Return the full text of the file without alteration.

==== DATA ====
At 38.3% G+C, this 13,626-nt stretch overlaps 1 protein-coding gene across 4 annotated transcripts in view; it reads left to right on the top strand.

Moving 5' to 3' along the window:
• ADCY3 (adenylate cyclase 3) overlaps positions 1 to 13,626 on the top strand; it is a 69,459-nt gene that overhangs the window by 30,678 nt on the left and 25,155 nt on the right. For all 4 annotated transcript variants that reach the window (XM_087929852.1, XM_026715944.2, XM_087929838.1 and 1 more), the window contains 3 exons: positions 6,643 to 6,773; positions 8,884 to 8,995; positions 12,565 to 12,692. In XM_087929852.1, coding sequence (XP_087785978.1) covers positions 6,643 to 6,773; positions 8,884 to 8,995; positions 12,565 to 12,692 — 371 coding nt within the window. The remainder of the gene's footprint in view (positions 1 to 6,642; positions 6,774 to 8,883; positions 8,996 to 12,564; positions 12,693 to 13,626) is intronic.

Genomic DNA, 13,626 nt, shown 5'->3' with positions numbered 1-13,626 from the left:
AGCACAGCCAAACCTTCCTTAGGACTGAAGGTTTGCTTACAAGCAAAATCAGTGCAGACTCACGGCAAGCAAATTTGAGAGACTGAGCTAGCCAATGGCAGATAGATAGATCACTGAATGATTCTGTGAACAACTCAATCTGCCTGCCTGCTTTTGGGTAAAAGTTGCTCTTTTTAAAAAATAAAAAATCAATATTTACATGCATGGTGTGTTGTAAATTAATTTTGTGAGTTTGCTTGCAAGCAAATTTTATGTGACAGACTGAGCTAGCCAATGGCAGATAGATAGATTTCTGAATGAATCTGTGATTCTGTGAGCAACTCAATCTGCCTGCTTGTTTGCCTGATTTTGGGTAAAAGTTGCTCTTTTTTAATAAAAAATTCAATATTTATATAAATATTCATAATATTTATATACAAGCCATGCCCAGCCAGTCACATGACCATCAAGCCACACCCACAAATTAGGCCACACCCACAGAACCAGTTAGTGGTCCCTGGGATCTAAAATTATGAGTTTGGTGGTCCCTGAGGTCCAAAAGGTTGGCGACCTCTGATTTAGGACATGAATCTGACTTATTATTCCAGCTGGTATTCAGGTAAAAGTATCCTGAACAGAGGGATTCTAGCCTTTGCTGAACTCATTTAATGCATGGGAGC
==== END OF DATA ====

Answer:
At 38.3% G+C, this 13,626-nt stretch overlaps 1 protein-coding gene across 4 annotated transcripts in view; it reads left to right on the top strand.

Moving 5' to 3' along the window:
• ADCY3 (adenylate cyclase 3) overlaps positions 1 to 13,626 on the top strand; it is a 69,459-nt gene that overhangs the window by 30,678 nt on the left and 25,155 nt on the right. For all 4 annotated transcript variants that reach the window (XM_087929852.1, XM_026715944.2, XM_087929838.1 and 1 more), the window contains 3 exons: positions 6,643 to 6,773; positions 8,884 to 8,995; positions 12,565 to 12,692. In XM_087929852.1, coding sequence (XP_087785978.1) covers positions 6,643 to 6,773; positions 8,884 to 8,995; positions 12,565 to 12,692 — 371 coding nt within the window. The remainder of the gene's footprint in view (positions 1 to 6,642; positions 6,774 to 8,883; positions 8,996 to 12,564; positions 12,693 to 13,626) is intronic.

Genomic DNA, 13,626 nt, shown 5'->3' with positions numbered 1-13,626 from the left:
AGCACAGCCAAACCTTCCTTAGGACTGAAGGTTTGCTTACAAGCAAAATCAGTGCAGACTCACGGCAAGCAAATTTGAGAGACTGAGCTAGCCAATGGCAGATAGATAGATCACTGAATGATTCTGTGAACAACTCAATCTGCCTGCCTGCTTTTGGGTAAAAGTTGCTCTTTTTAAAAAATAAAAAATCAATATTTACATGCATGGTGTGTTGTAAATTAATTTTGTGAGTTTGCTTGCAAGCAAATTTTATGTGACAGACTGAGCTAGCCAATGGCAGATAGATAGATTTCTGAATGAATCTGTGATTCTGTGAGCAACTCAATCTGCCTGCTTGTTTGCCTGATTTTGGGTAAAAGTTGCTCTTTTTTAATAAAAAATTCAATATTTATATAAATATTCATAATATTTATATACAAGCCATGCCCAGCCAGTCACATGACCATCAAGCCACACCCACAAATTAGGCCACACCCACAGAACCAGTTAGTGGTCCCTGGGATCTAAAATTATGAGTTTGGTGGTCCCTGAGGTCCAAAAGGTTGGCGACCTCTGATTTAGGACATGAATCTGACTTATTATTCCAGCTGGTATTCAGGTAAAAGTATCCTGAACAGAGGGATTCTAGCCTTTGCTGAACTCATTTAATGCATGGGAGC